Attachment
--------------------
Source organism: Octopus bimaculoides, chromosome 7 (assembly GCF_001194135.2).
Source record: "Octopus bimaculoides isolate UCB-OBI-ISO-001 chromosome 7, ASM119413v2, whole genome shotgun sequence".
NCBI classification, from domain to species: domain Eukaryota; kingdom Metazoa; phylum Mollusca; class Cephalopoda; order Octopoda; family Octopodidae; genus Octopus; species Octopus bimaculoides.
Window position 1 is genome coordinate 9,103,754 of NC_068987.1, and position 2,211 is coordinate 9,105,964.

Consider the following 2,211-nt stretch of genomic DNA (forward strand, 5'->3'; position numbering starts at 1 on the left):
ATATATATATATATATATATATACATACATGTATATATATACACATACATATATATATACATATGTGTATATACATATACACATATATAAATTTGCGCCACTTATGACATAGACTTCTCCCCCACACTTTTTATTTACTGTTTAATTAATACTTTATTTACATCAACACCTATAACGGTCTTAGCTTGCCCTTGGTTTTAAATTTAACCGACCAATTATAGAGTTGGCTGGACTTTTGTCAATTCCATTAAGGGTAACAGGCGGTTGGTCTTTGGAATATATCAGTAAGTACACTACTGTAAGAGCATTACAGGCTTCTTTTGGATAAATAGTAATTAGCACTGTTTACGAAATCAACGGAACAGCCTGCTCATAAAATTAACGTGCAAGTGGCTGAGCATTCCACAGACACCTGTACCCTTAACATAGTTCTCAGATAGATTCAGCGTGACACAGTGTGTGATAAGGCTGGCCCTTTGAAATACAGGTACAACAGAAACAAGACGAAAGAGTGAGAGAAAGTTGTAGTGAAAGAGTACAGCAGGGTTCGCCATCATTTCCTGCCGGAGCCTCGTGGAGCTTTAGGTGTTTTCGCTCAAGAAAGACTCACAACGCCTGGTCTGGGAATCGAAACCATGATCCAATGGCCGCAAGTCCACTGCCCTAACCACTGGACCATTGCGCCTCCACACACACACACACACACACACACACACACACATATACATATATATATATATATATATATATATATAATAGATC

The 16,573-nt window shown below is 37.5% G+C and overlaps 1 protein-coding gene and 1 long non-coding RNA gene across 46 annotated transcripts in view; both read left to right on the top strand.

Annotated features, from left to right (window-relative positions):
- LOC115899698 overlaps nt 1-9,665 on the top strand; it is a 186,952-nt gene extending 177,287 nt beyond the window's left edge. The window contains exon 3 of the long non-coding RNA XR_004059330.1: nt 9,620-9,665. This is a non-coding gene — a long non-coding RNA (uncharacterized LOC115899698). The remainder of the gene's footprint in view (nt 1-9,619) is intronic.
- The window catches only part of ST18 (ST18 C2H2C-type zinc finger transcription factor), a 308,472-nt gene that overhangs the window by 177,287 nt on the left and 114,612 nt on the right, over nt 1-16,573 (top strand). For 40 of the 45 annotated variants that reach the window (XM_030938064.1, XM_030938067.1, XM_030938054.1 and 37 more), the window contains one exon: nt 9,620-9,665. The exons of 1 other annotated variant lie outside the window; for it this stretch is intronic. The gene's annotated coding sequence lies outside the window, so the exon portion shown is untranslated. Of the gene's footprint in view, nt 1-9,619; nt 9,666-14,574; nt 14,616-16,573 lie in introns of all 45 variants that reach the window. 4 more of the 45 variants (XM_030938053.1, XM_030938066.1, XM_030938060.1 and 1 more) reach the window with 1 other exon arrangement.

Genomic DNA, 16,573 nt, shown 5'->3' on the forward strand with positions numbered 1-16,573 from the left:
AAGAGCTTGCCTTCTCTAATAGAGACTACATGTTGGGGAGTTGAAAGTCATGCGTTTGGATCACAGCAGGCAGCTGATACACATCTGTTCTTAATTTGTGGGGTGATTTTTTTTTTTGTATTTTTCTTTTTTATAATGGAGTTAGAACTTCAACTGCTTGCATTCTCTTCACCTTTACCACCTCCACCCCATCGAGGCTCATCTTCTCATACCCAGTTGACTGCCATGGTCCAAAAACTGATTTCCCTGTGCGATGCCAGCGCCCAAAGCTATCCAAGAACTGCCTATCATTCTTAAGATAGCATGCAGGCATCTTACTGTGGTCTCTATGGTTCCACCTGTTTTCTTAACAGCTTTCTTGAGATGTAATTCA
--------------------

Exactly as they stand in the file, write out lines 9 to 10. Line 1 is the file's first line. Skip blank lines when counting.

- LOC115899698 overlaps nt 1-9,665 on the top strand; it is a 186,952-nt gene extending 177,287 nt beyond the window's left edge. The window contains exon 3 of the long non-coding RNA XR_004059330.1: nt 9,620-9,665. This is a non-coding gene — a long non-coding RNA (uncharacterized LOC115899698). The remainder of the gene's footprint in view (nt 1-9,619) is intronic.
- The window catches only part of ST18 (ST18 C2H2C-type zinc finger transcription factor), a 308,472-nt gene that overhangs the window by 177,287 nt on the left and 114,612 nt on the right, over nt 1-16,573 (top strand). For 40 of the 45 annotated variants that reach the window (XM_030938064.1, XM_030938067.1, XM_030938054.1 and 37 more), the window contains one exon: nt 9,620-9,665. The exons of 1 other annotated variant lie outside the window; for it this stretch is intronic. The gene's annotated coding sequence lies outside the window, so the exon portion shown is untranslated. Of the gene's footprint in view, nt 1-9,619; nt 9,666-14,574; nt 14,616-16,573 lie in introns of all 45 variants that reach the window. 4 more of the 45 variants (XM_030938053.1, XM_030938066.1, XM_030938060.1 and 1 more) reach the window with 1 other exon arrangement.